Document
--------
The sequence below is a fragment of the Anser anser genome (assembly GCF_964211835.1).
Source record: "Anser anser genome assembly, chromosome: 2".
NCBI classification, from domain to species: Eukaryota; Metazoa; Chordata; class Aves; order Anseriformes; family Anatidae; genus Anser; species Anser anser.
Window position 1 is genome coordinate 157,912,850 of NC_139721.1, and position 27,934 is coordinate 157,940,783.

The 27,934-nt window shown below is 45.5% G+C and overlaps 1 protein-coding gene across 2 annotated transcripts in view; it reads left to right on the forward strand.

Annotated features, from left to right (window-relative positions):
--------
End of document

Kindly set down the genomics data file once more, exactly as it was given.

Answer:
The sequence below is a fragment of the Anser anser genome (assembly GCF_964211835.1).
Source record: "Anser anser genome assembly, chromosome: 2".
NCBI classification, from domain to species: Eukaryota; Metazoa; Chordata; class Aves; order Anseriformes; family Anatidae; genus Anser; species Anser anser.
Window position 1 is genome coordinate 157,912,850 of NC_139721.1, and position 27,934 is coordinate 157,940,783.

The 27,934-nt window shown below is 45.5% G+C and overlaps 1 protein-coding gene across 2 annotated transcripts in view; it reads left to right on the forward strand.

Annotated features, from left to right (window-relative positions):